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Lawmakers call for immediate solution to issue threatening bee populations: 'We are worried'

"This phenomenon jeopardizes traditional pollinators."

Asian hornet vespa velutina invasive species nest in a tree

Photo Credit: iStock

Members of the European Parliament for Italy have pleaded with the European Commission to do more about the threat of yellow-legged hornets, which are killing off bees at an alarming rate.  

What's happening?

According to the Guardian, politicians from the right-wing Forza Italia party have called on the Commission to introduce "specific measures to fight against the diffusion of the insect through funding control systems with EU resources."

The presence of the invasive insects has increased throughout Europe since the first sighting around 20 years ago in France. They have been spotted in Spain, Belgium, the United Kingdom, the Netherlands, Portugal, and Italy.

The hornets are believed to have been brought to the continent from a container ship that delivered pottery to the port of Bordeaux. 

Why is this so concerning?

"Since 2004, this has caused a significant decline in the bee population in some EU countries," MEP Salvatore De Meo told Italian publication Il Messaggero, per the Guardian. "This phenomenon jeopardizes traditional pollinators, especially the honeybees on which the production of high-quality Italian honey depends, and risks damaging our biodiversity."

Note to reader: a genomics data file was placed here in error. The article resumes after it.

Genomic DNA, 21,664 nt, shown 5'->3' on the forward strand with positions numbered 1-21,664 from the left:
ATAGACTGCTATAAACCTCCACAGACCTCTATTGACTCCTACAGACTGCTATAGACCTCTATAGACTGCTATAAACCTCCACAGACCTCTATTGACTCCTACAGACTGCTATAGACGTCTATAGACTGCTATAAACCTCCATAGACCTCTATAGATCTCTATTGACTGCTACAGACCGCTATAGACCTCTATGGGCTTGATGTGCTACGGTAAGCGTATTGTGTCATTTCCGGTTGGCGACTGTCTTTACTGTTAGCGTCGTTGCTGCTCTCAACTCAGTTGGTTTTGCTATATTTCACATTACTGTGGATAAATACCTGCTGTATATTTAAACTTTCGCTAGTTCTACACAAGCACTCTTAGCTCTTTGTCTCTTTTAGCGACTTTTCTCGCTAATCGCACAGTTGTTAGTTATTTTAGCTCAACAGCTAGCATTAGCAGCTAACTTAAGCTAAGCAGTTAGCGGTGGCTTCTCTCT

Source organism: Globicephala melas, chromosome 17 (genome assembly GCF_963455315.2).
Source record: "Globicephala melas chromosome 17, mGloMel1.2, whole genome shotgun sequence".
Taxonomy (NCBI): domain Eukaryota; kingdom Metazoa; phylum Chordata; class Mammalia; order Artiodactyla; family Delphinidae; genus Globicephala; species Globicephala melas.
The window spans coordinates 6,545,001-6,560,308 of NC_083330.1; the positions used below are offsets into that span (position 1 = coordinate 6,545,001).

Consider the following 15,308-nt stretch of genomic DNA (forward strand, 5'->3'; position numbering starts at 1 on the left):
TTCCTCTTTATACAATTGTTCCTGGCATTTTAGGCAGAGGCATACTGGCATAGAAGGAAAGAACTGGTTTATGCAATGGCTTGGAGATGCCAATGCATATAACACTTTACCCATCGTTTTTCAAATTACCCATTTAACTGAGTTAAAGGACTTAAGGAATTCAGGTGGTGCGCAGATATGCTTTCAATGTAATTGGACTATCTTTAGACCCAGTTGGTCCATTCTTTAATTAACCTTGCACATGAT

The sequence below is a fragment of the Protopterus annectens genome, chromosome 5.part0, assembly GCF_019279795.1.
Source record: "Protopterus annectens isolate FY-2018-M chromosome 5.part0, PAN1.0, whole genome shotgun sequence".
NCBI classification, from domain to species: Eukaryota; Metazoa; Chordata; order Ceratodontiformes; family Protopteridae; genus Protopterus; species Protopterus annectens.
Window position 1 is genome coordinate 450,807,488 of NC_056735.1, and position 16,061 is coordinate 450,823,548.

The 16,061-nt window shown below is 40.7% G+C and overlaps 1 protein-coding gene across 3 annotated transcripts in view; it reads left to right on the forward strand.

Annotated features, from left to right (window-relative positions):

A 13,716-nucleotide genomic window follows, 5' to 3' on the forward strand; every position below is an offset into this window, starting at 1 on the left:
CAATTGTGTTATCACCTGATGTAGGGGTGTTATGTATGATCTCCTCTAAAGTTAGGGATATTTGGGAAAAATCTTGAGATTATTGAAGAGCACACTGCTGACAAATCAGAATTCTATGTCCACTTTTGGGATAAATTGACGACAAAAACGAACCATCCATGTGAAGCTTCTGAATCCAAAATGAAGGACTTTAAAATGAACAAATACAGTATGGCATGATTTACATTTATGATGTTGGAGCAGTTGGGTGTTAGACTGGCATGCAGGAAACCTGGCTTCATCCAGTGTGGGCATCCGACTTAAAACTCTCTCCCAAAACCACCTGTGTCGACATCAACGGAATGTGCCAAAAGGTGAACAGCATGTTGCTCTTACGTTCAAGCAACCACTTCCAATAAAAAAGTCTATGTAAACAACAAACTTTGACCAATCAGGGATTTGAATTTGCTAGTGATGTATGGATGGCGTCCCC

The British Beekeepers Association says the yellow-legged hornet, otherwise known as the Asian hornet, can kill as many as 50 honeybees a day, posing a real threat to the population of a vital pollinator. 

In addition to killing bees, the hornets hover outside of hives and prevent their prey from collecting nectar and pollen, which stops them from eating and impacts the natural process of pollination. 

The Guardian says honey production in Liguria in Italy has been reduced by around 50%, with local producers growing increasingly concerned. 

President of the beekeepers' association in Veneto Michele Meridio told the publication, "We are worried." 

What's being done about yellow-legged hornets?

Many countries that have witnessed yellow-legged hornets have set up websites to report sightings, including the UK Government's Department for Environment, Food and Local Affairs.

The problem must be tackled as soon as possible, and local authorities must be made aware so nests can be destroyed. 

It's not a good idea to try to destroy nests yourself, as the creatures can be aggressive, and the stings can be painful and dangerous to those who suffer from anaphylaxis.

Sealing outdoor waste containers and ensuring sugary foods aren't left uncovered are steps to avoid attracting insects and allowing them to thrive.

Elsewhere, there are measures you can take at home to encourage the presence of bees and help boost their population.

Installing a bee hotel in your garden can entice the fuzzy pollinators and adding native plants in your yard is an effective and attractive way to give bees flowers to pollinate.

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